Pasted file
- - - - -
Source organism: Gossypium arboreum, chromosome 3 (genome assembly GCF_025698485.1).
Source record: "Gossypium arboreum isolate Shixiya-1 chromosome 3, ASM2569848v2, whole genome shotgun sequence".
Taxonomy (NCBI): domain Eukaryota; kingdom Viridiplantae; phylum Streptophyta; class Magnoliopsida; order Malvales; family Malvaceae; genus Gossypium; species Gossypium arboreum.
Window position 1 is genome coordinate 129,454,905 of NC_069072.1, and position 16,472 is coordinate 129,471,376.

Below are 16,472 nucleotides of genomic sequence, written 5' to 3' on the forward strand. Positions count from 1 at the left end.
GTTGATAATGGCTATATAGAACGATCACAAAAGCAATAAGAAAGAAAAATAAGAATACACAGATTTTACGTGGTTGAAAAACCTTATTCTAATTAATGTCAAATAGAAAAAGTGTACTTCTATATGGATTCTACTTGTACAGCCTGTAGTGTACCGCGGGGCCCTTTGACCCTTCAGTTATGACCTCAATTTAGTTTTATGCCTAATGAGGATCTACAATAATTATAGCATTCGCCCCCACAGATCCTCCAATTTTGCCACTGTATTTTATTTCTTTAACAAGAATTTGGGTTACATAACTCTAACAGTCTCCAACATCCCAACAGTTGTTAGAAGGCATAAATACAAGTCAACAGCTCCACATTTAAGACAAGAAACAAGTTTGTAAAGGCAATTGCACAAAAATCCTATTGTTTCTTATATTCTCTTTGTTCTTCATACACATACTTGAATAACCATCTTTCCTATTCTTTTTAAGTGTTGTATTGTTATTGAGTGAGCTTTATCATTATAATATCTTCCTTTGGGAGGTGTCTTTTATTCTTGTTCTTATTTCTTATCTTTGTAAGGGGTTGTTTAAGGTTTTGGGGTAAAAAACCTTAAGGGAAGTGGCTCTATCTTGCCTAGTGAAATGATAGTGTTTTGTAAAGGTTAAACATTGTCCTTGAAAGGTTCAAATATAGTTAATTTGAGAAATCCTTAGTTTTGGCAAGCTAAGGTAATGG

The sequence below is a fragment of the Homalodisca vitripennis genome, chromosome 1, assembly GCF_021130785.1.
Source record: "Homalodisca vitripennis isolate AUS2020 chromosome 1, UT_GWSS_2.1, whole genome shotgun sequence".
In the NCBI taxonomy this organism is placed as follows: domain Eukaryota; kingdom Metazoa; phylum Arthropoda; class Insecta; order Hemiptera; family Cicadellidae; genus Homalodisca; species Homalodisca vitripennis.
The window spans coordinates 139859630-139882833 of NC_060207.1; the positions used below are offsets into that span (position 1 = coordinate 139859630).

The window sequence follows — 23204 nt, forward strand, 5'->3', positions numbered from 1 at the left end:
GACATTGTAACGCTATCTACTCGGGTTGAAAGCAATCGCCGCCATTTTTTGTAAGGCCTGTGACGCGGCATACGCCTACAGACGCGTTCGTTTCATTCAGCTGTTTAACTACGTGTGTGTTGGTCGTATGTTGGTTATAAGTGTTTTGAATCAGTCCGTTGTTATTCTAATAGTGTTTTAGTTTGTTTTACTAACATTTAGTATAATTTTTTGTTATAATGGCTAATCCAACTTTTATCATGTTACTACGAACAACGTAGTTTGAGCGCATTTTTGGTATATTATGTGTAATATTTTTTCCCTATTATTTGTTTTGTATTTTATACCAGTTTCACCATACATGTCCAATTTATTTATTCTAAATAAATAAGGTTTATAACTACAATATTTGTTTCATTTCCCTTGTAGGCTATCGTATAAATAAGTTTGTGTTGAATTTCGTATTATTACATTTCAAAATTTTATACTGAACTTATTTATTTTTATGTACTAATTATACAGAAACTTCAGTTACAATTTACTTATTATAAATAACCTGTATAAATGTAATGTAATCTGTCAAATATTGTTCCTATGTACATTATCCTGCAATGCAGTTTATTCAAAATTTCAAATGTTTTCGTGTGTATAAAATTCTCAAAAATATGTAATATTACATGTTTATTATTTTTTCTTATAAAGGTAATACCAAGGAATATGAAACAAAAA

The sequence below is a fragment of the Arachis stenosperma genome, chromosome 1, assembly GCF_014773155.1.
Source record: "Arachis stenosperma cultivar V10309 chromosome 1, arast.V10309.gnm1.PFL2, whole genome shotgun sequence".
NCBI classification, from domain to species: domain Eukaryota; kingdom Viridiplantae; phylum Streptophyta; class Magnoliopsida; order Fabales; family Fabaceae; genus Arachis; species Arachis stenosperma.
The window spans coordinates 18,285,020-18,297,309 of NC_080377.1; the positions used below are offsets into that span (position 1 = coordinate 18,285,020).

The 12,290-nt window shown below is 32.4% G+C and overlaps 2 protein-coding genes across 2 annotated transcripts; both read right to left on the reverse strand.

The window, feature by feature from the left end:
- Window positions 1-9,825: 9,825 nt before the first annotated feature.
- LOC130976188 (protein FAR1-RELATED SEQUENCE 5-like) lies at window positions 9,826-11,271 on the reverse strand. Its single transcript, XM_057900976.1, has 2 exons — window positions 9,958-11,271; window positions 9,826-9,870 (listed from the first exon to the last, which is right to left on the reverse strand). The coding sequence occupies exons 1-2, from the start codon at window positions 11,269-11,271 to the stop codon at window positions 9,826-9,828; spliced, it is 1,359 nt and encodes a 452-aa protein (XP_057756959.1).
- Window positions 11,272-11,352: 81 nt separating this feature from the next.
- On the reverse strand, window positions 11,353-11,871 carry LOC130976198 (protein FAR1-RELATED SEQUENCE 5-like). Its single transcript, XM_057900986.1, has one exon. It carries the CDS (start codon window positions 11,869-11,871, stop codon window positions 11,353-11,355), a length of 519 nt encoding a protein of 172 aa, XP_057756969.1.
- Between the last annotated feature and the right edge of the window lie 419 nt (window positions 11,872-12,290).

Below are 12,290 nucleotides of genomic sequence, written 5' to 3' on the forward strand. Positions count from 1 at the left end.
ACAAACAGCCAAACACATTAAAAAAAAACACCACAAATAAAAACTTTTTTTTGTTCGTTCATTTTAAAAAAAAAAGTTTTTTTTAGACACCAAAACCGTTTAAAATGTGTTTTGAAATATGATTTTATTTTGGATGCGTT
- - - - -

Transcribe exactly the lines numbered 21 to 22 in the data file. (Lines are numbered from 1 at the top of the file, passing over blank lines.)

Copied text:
- Window positions 11,272-11,352: 81 nt separating this feature from the next.
- On the reverse strand, window positions 11,353-11,871 carry LOC130976198 (protein FAR1-RELATED SEQUENCE 5-like). Its single transcript, XM_057900986.1, has one exon. It carries the CDS (start codon window positions 11,869-11,871, stop codon window positions 11,353-11,355), a length of 519 nt encoding a protein of 172 aa, XP_057756969.1.